During the course of 2020, I’ve found that very little shocks me anymore, but I find this blatant objectification of women to a national newspaper especially jarring. The commodification of women as an unsatisfactory product you can return to the shop if it doesn’t quite do it for you makes me, as a woman, feel a bit like your planet-killing Asos loungewear (which by the way, will end up in landfill rather than be resold if you return it). The flagrancy of these remarks (and his apparent lack of shame in making them) makes me sad.

If that isn’t bad enough, Curtis goes on to describe the similarities between his time on Love Island and his previous work in a kennel: ‘Looking back now it reminds me of Love Island because when the dogs are in season, they go crazy, there was bitches running around left, right and centre’. You’d be forgiven for thinking you were reading the minutes from a Trump campaign speech - and yet this is a figurehead that British production executives are choosing to put on mainstream TV.

Regardless of how many times the word is used in mainstream society, being called a ‘bitch’ never quite stops stinging, and on primetime TV it feels particularly anti-women, anti-empowerment, anti-me. The fact that this is supposedly a promotional interview to boost ratings ahead of the broadcast speaks volumes about what TV execs think Britain wants to see on its screens.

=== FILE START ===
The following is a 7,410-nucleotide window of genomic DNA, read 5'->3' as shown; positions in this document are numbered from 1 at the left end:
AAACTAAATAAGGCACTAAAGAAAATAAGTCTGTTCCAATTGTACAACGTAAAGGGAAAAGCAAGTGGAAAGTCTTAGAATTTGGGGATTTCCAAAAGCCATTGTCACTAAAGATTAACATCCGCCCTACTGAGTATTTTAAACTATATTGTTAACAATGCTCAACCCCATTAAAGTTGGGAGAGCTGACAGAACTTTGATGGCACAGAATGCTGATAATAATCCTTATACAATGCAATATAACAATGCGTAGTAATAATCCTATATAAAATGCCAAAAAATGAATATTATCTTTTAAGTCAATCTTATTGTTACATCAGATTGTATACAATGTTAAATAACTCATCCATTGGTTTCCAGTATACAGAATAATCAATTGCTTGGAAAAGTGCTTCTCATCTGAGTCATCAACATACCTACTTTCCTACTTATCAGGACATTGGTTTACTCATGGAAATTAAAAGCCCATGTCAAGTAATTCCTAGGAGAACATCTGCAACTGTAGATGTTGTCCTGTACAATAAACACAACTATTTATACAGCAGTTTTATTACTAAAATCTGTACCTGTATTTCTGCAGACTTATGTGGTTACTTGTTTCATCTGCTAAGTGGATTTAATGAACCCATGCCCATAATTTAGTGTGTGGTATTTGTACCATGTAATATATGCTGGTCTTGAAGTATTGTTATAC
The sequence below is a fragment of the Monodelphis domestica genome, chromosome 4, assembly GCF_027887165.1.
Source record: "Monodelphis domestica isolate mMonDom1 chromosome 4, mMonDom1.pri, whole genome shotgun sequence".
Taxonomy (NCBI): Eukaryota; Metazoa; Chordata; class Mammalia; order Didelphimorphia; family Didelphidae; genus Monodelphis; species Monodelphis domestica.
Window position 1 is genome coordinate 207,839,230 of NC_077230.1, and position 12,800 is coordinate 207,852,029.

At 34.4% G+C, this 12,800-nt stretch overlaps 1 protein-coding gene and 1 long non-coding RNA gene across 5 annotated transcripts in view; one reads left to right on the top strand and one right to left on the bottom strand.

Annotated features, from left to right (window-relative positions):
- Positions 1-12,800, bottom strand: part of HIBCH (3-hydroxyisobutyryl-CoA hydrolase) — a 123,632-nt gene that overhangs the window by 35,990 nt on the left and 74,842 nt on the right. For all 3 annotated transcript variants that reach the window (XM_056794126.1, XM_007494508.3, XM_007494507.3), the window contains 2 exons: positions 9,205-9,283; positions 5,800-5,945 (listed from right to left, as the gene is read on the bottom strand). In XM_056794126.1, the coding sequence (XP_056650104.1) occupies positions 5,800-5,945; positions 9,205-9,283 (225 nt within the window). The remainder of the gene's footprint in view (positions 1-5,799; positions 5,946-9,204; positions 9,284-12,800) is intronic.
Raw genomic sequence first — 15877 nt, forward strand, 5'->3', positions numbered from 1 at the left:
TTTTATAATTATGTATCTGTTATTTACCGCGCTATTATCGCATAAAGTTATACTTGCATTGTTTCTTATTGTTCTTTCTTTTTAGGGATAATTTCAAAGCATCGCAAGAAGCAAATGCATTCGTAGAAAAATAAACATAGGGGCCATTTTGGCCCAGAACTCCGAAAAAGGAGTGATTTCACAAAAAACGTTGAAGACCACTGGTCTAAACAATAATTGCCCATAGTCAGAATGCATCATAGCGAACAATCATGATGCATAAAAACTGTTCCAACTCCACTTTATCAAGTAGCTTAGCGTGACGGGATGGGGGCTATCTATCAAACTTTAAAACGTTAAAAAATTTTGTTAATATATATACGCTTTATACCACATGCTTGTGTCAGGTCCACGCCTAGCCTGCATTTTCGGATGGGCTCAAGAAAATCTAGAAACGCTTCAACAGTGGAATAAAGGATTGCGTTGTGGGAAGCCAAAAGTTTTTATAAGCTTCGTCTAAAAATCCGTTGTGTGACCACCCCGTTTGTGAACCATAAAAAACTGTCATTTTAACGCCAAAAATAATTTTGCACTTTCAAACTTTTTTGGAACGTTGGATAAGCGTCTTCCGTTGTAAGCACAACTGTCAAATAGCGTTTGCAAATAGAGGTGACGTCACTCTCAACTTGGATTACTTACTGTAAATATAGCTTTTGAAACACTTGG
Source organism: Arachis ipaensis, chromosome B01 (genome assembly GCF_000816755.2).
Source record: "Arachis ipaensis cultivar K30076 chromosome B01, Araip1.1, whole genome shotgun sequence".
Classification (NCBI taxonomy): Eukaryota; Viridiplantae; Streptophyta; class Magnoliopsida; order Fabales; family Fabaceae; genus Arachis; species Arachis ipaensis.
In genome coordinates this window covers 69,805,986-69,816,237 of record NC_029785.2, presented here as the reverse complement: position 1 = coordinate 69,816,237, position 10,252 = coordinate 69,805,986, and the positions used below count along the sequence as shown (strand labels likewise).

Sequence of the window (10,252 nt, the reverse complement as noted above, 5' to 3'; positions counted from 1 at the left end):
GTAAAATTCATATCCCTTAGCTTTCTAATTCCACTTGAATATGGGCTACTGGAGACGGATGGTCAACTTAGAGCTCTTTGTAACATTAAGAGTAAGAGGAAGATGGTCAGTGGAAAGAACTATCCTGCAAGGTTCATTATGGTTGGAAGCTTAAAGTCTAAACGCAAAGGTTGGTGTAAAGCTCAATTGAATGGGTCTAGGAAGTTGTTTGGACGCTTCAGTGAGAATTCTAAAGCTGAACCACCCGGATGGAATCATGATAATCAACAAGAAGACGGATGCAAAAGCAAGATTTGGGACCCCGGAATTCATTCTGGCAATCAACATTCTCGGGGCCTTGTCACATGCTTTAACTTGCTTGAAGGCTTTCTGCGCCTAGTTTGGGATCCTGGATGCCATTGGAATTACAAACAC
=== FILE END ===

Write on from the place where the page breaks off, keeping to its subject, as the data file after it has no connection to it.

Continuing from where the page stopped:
Having forced myself to watch Stand Up and Deliver once it aired, the most prevailing aspect of Pritchard’s performance is how sad it is. I prejudged Pritchard from the moment I read his interviews discussing his routine and relished the opportunity to watch his downfall. The routine was awful, so awful. But…I actually find myself pitying him.

As his mentor, the fantastic comedian Judi Love points out from their initial meeting, Pritchard has been taught to present ‘the showman’, a theatrical, exaggerated persona which isn’t funny because it isn’t relatable. Love perceives this in terms of Pritchard’s career as a dancer, but the true irony is that Pritchard has also undoubtedly been conditioned to fit a mold in his more recent television work, including paradoxically, Stand Up and Deliver.

Pritchard continues to be living proof of the way reality television stifles it’s stars.

'Curtis and many other young men are still in the schoolyard, because that is where they feel safe, relevant and crucially, masculine.'